Concerned about the lack of voluntary compliance with the unenforceable canons, the ABA in 1970 reinforced those canons with a model code of ethics, written like a statute for states to adopt as binding legislation that disciplinary institutions could enforce.25 This remodeling of the canons—and the subsequent remodeling of the code into its current form, with its eight sections of rules and scores of “comments”—created a distinctly regulatory model of ethical conduct among attorneys.26 Other scholars take a dimmer view of the regulatory model, referring to it instead as imposing a model of “technocratic lawyering”27 or, as Dworkin put it, “conventionalism.”28 However one views the Model Rules and their effect on lawyering, most agree that “[t]here can be little doubt that the current embodiment of legal ethics in disciplinary ‘codes,’ whether enacted by state legislatures or adopted by state supreme courts, has transformed legal ethics into positive law.”29

Put simply, legal positivism is a commitment to law.30 This commitment to law “has come to dominate American and European legal thought,”31 and its commitment traces the validity of a law from that law’s procedural sources instead of from its substantive merits.32 By prioritizing the source of a law over its merits, the interpreters of a law must “set aside their roles as independent moral agents and act as impartial functionaries within our legal institutions.”33 In his nomination hearing to the U.S. Supreme Court, Chief Justice John Roberts portrayed the casting aside of independent moral agency somewhat more memorably, saying:

Judges are like umpires. Umpires don’t make the rules; they apply them. The role of an umpire and a judge is critical. They make sure everybody plays by the rules. But it is a limited role. Nobody ever went to a ball game to see the umpire. Judges have to have the humility to recognize that they operate within a system of precedent.34

The Model Rules reflects positivist thought because by providing categorical answers to the most common kinds of moral dilemmas, the rules turn every attorney into an umpire.35 Further, the Model Rules’ preamble outright states that while “many difficult issues of professional discretion can arise[, and s]uch issues must be resolved through the exercise of sensitive professional and moral judgment guided by the basic principles underlying the Rules[,]” a lawyer’s conduct nevertheless “should conform to the requirements of the law . . . .”36

A central tenant of legal positivism’s commitment to law is its separation between legal validity and moral considerations.37 This neutrality over moral concerns makes legal positivism seemingly appropriate, if not ideal, for a pluralistic American society. Moreover, many positivists argue that moral concerns can negatively impact the attorney-client relationship, saying that “once the lawyer has assumed responsibility to represent a client, the zealousness of that representation cannot be tempered by the lawyer's moral judgments of the client or of the client's cause.”38 However, the separation between law and morality necessarily means that an individual’s disagreement with the morality of a law would not excuse that person from the duty to obey it.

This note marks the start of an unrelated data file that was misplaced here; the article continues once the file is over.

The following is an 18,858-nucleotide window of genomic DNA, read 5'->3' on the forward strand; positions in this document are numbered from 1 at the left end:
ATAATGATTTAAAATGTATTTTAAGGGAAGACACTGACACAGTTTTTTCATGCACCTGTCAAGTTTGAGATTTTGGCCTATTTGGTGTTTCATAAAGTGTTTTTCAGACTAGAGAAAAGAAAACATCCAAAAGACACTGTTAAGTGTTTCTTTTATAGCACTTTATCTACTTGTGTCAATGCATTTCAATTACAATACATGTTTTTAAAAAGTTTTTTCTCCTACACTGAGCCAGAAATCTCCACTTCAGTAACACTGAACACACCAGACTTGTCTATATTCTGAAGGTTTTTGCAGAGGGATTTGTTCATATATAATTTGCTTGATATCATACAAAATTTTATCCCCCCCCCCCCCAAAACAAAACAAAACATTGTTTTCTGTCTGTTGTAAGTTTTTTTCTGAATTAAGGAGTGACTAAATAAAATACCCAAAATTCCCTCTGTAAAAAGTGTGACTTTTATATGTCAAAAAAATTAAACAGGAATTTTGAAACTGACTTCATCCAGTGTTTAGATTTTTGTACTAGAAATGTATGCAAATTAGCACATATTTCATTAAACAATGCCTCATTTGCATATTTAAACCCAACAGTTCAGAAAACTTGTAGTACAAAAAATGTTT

Legal positivism is as apathetic to populist sentiments as it is to the attorney’s own moral concerns. At times, this separation between law and morality has helped push major progress through the legal system—but at times, this separation has also set back major progress through the legal system.39 As populist judges sat on their hands at key moments in American legal history, positivist attorneys struck down the segregation laws that had infested the Jim Crow South,40 upheld the right of association for communists during the “red scare,”41 and protected the free speech rights of flag burners.42 Most recently, the Supreme Court continued this proud tradition by maintaining the due process rights of Guantanamo Bay detainees despite urgent national security concerns.43 These judicial opinions ignored the strong moral sentiments of their day, and focused instead on the constitutional principles from which society had strayed in the heat of the moment.44 In constitutional cases, it certainly helps the positivist cause to know that the United States Constitution is a profoundly visionary document. But in some constitutional cases, positivism has led attorneys to perpetuate immoral laws.45 Much like their counterparts in Apartheid South Africa46 and fascist Germany,47 antebellum American judges maintained fugitive slave laws despite their own moral concerns because “law is law.”48 The Supreme Court upheld the constitutional validity of the Fugitive Slave Acts of 1793 and 1850, which authorized the federal government to return slaves to the South if they were caught in the North.49 Feeling duty-bound, most judges also simply upheld the Fugitive Slave Acts. Others manipulated the acts to achieve just results.50 One scholar noted, in an observation reminiscent to Justice Roberts’ analogy to umpires, that “there was a general, pervasive disparity between the individual’s image of himself as a moral human being . . . and his image of himself as a faithful judge, applying legal rules impersonally . . . .”51